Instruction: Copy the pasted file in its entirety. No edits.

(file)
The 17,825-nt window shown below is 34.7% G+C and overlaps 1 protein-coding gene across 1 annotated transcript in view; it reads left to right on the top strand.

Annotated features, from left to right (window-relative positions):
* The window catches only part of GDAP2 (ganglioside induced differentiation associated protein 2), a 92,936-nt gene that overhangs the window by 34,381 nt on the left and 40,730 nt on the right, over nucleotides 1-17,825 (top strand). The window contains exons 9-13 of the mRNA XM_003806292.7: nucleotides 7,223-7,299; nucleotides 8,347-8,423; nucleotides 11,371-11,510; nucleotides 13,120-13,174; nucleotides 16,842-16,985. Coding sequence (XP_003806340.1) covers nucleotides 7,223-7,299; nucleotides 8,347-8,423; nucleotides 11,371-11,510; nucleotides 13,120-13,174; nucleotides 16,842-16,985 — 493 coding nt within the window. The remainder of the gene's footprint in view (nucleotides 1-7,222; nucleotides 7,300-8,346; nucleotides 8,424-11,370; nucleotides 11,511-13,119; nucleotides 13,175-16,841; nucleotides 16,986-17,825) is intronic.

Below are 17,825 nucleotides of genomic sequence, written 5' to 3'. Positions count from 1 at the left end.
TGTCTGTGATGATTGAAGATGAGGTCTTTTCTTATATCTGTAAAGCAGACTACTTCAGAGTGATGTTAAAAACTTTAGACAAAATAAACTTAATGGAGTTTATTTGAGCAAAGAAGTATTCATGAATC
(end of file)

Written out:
The 17,825-nt window shown below is 34.7% G+C and overlaps 1 protein-coding gene across 1 annotated transcript in view; it reads left to right on the top strand.

Annotated features, from left to right (window-relative positions):
* The window catches only part of GDAP2 (ganglioside induced differentiation associated protein 2), a 92,936-nt gene that overhangs the window by 34,381 nt on the left and 40,730 nt on the right, over nucleotides 1-17,825 (top strand). The window contains exons 9-13 of the mRNA XM_003806292.7: nucleotides 7,223-7,299; nucleotides 8,347-8,423; nucleotides 11,371-11,510; nucleotides 13,120-13,174; nucleotides 16,842-16,985. Coding sequence (XP_003806340.1) covers nucleotides 7,223-7,299; nucleotides 8,347-8,423; nucleotides 11,371-11,510; nucleotides 13,120-13,174; nucleotides 16,842-16,985 — 493 coding nt within the window. The remainder of the gene's footprint in view (nucleotides 1-7,222; nucleotides 7,300-8,346; nucleotides 8,424-11,370; nucleotides 11,511-13,119; nucleotides 13,175-16,841; nucleotides 16,986-17,825) is intronic.

Below are 17,825 nucleotides of genomic sequence, written 5' to 3'. Positions count from 1 at the left end.
TGTCTGTGATGATTGAAGATGAGGTCTTTTCTTATATCTGTAAAGCAGACTACTTCAGAGTGATGTTAAAAACTTTAGACAAAATAAACTTAATGGAGTTTATTTGAGCAAAGAAGTATTCATGAATC